© WFP/Jonny Hogg
Turkey is an upper middle income country with an economy ranked 18th largest in the world. With international borders including Iraq and Syria, Turkey has had a greater influx of people fleeing conflict than any other country in the world. In 2019 it is hosting 3.9 million refugees, the vast majority of them Syrians. Most refugees live in communities, but there are still around 143,500 living in camps.
The influx of refugees has created increased pressure on host communities, straining local markets and infrastructure.
Registered Syrians have access to healthcare, education, social services and the labour market. However, while legislation allows Syrians to apply for work permits, it remains difficult for most refugees to find formal employment, forcing many to move within Turkey to areas where they can secure informal work. This kind of work is low paid and many refugees live in poor-quality housing and struggle to earn the minimum wage.
The World Food Programme (WFP) works in Turkey to assist refugees, both those living in camps and those in host communities. The Turkish people and institutions have so far been at the forefront of the emergency response, placing a significant burden on Turkey’s own economic resources. In addition to helping refugees through cash transfers that are spent in local businesses, WFP is helping the Turkish economy by purchasing the bulk of food commodities for the Syrian Regional Emergency Operation from Turkey.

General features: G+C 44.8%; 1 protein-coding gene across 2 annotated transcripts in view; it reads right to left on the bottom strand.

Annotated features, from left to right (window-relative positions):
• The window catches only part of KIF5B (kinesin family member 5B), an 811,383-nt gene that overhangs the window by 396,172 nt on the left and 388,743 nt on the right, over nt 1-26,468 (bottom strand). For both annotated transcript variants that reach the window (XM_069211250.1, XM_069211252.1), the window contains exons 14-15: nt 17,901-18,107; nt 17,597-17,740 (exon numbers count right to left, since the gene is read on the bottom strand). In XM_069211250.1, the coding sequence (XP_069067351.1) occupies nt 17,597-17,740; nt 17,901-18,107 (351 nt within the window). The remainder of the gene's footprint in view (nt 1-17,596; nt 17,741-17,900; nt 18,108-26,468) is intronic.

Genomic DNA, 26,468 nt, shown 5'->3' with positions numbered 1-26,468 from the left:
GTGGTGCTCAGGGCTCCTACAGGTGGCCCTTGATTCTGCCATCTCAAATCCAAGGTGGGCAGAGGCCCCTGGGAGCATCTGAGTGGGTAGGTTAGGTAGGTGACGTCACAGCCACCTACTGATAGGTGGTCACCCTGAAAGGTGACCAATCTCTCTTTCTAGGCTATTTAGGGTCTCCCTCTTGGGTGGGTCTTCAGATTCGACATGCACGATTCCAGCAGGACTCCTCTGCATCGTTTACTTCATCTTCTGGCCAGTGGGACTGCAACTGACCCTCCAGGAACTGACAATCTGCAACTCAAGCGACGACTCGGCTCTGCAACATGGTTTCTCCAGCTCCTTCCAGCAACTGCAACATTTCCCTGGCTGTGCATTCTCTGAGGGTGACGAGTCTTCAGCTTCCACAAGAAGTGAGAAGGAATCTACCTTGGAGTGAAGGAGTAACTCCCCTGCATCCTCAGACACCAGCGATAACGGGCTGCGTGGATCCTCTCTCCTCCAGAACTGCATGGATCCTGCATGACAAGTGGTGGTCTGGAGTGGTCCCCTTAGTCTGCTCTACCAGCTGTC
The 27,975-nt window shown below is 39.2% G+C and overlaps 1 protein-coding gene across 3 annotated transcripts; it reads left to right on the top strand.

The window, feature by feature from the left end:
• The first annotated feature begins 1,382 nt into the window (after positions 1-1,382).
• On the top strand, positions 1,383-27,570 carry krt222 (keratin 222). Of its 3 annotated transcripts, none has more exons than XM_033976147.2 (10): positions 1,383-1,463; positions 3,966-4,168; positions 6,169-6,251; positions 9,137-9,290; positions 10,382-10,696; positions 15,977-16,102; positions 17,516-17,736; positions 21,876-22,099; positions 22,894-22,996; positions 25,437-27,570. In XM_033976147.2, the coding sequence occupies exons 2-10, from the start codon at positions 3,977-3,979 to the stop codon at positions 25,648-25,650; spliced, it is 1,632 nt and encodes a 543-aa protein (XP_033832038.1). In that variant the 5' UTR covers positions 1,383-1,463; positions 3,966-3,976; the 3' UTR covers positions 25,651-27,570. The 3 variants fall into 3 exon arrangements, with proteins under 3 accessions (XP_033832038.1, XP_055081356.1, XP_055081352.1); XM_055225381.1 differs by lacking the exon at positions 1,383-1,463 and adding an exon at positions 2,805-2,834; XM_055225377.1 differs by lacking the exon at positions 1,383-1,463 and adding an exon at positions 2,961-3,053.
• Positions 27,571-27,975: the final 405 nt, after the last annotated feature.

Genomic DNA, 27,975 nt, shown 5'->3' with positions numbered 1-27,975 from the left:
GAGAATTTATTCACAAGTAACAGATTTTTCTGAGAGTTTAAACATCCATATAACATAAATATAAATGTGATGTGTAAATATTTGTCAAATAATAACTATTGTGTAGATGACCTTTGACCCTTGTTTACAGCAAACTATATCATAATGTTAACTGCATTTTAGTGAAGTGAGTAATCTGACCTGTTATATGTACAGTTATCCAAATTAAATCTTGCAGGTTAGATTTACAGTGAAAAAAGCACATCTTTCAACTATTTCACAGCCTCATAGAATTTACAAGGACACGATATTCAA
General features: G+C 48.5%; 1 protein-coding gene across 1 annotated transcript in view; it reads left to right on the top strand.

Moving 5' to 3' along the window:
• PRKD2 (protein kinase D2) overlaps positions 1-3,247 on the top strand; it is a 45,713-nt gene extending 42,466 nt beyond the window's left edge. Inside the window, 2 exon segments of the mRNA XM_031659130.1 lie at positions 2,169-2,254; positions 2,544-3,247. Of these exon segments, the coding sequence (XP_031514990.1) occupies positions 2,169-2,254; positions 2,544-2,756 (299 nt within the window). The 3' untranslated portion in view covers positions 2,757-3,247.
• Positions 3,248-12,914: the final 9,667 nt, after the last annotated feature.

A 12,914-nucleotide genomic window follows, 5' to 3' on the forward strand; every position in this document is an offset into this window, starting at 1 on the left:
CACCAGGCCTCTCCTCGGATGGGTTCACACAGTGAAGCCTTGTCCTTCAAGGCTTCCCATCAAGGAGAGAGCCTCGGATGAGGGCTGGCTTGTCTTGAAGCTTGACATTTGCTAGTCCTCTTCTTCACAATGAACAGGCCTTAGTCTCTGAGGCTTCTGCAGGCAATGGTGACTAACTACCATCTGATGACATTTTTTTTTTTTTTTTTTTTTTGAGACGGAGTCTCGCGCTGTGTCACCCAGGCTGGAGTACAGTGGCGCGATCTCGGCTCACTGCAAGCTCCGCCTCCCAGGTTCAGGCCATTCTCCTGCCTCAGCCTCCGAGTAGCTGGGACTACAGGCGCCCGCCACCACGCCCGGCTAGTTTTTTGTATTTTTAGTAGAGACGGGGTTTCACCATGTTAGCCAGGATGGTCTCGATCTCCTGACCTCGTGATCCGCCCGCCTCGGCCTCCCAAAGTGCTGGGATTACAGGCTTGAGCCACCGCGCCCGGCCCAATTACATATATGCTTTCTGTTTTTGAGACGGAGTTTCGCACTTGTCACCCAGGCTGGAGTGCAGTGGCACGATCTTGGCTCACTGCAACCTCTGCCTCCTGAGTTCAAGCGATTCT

In September 2016, WFP signed the largest humanitarian deal in European history: a €348 million contract with the European Union to roll out a programme known as the Emergency Social Safety Net (ESSN), which contributes to the goals laid out in the Grand Bargain. Partnering with the European Commission’s Civil Protection and Humanitarian Aid department (ECHO), WFP has joined forces with the Turkish Red Crescent and the Government of Turkey to lessen the suffering of over a million refugees in Turkey and help to restore a sense of normal life to those living outside camps. EU’s most recent contribution was made in December 2017, equalling to €650 million which was expected to fund the programme until July 2019.
What the World Food Programme is doing in Turkey
Helping refugees outside campsWFP provides cash assistance to the most vulnerable refugees living in host communities. In partnership with the Turkish Red Crescent, WFP is providing monthly cash transfers that people can use to shop for food and clothes, or to pay rent and utility bills. Around 1.5 million people are supported under the ESSN Programme.
Helping Syrian refugees in campsWFP works with the Turkish Red Crescent to help provide food assistance to 150,000 of the most vulnerable Syrian refugees still living in camps in Turkey. Starting in October 2012, the organizations rolled out an e-food card programme that adds a monthly balance to families’ debit cards so that they can buy food from local shops.
Supporting Turkey's economySince 2012, WFP has injected US$ 1.01 billion into the Turkish economy through cash transfers to refugees. WFP also has a history of large-scale commodity procurement in Turkey to support its global operations. More than US$ 2.01 billion worth of commodities have been procured in Turkey since 2011. Almost two thirds of these commodities have been used for emergency food assistance in WFP’s operations in Iraq, Syria and the region, including surrounding countries hosting refugees. Since December 2016, ESSN has injected almost $740million into the host economy.